The Wednesday Short – September 25, 2013

Sports Business Canada recently stumbled upon a Kickstarter project called Colt Hockey. The group at Colt Hockey is seeking to make a more durable composite hockey stick that delivers the same high performance of the current composite sticks on the market. Basically, the group has played hockey, and watched hockey recently. How often is your team’s sniper in prime position to rip a snapshot on net, only to have the stick explode on them? Or how often is your team’s faceoff ace ready to win that key defensive zone draw, only do have the stick break on contact? Or how about bogus slashing penalties because the stick breaks?

Colt Hockey has found a key opportunity in the sport of hockey. The current hockey sticks are great, they’re light, and they turn a regular strength shot into a bomber. However, they just aren’t durable enough. The players are leaning on them, and destroying them. There is definitely a threat.

However, before we recommend you throw your hard earned money behind this Kickstarter project, let’s do a quick Porter’s Five Forces to set some reasonable expectations on the company:

1)      Threat of New Entrants – It appears as though their metal supplier has patents, so assuming they have the exclusive rights to that metal for hockey sticks then that’ll limit the threat of new entrants. However, there are probably numerous metals that can do what this metal alloy is doing for Colt Hockey. Many of the people in this space (Easton, RBK, Mission, etc.) could do this type of technology as a line extension. (Medium)

2)      Threat of Substitute Products – There are numerous hockey stick manufacturers. Sure, this will be more durable, and longer lasting, however it depends on the price point. If the stick is double the cost, the threat of substitutes is high. If a player gets similar performance from a different stick, maybe the threat is higher. It is hard to examine this without knowing the price. However, it appears to be between $370 and $500. (High)

3)      Bargaining power of buyers – The bargaining power is high as there are few retailers to sell into. Thanks to market consolidation in Canada, there is Canadian Tire (Sport Chek), Source for Sports, and smaller independent buyer groups. At the end of the day, Canadian Tire is going to pay whatever it wants, and can make or break the success of this product. (High)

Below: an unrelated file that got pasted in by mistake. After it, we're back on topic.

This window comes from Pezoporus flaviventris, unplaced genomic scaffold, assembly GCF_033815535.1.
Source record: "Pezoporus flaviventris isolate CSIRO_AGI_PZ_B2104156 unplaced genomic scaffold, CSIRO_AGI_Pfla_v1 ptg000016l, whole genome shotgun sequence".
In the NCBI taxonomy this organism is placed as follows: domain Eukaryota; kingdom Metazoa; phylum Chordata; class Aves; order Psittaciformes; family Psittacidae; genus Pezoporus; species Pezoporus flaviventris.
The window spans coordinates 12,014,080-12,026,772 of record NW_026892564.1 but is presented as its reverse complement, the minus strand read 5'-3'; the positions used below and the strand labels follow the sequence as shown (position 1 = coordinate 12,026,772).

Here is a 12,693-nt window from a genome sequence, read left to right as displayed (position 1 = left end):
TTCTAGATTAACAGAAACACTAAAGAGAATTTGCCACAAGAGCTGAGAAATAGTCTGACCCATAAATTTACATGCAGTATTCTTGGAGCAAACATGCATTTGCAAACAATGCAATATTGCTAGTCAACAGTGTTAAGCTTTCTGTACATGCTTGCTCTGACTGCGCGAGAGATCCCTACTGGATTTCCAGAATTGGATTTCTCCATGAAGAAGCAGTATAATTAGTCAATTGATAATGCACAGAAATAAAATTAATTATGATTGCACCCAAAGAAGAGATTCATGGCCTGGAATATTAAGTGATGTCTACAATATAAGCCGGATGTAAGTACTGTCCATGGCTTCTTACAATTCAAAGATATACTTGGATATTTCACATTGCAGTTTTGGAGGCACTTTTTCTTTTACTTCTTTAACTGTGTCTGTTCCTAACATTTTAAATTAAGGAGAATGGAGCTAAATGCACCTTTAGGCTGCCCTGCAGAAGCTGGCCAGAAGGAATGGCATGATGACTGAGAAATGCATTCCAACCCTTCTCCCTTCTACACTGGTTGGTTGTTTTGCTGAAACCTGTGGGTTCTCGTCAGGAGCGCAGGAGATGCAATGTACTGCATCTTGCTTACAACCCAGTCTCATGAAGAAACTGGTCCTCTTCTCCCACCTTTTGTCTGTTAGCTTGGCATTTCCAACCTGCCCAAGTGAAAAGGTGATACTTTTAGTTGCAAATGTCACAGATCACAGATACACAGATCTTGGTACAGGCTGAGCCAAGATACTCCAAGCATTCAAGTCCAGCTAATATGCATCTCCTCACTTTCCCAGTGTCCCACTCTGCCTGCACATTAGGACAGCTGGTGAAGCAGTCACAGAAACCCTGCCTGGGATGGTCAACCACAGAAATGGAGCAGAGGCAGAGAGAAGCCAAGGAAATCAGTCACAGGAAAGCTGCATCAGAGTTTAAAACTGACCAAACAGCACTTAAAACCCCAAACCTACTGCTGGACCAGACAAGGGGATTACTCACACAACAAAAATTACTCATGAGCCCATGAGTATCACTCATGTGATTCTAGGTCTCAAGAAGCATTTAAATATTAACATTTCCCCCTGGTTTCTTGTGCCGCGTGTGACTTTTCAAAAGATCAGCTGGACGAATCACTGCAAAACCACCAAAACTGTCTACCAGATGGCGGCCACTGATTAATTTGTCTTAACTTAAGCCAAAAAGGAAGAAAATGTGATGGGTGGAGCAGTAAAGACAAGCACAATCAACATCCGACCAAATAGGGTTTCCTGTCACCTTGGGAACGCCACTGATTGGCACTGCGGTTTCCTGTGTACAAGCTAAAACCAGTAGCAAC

4)      Bargaining power of suppliers – I assume that the groups making this kind of alloy are limited. The key input is always in demand. Thus the supplies have a lot of power here.

5)      Intensity of Rivalry – This is very high. Each stick company has a large stable of endorsers, big advertising budgets, and there are only a few major brands: Bauer, Easton, Warrior, and RBK. (High)

So before you invest in this company, understand that this is going to be an uphill battle for Colt Hockey. Their advantages are minimal, and this is a very tough industry to get into. That is why there are so few stick companies. Additionally, there are only so many hockey players that need a $300+ hockey stick.

However, support this company because quite honestly, this is a venture that needs to happen. Whether these guys get this off the ground and get bought out by Easton 3 days after they sell their first stick, that’s great. Because hockey is becoming unwatchable with the amount of sticks exploding. The sport’s second most important piece of equipment (helmet being number 1), needs to be better. I applaud Colt Hockey for finding what looks to be a viable solution.

We at Sports Business Canada have donated $35 to this cause, and when we receive the t-shirt we will be holding some type of contest to give the shirt away to a worthy reader so stay tuned.

Jeffrey Lush

Jeff Lush is a Raptors fan and digital nerd who works as an advertising consultant. Follow Jeff on Twitter @jlush709.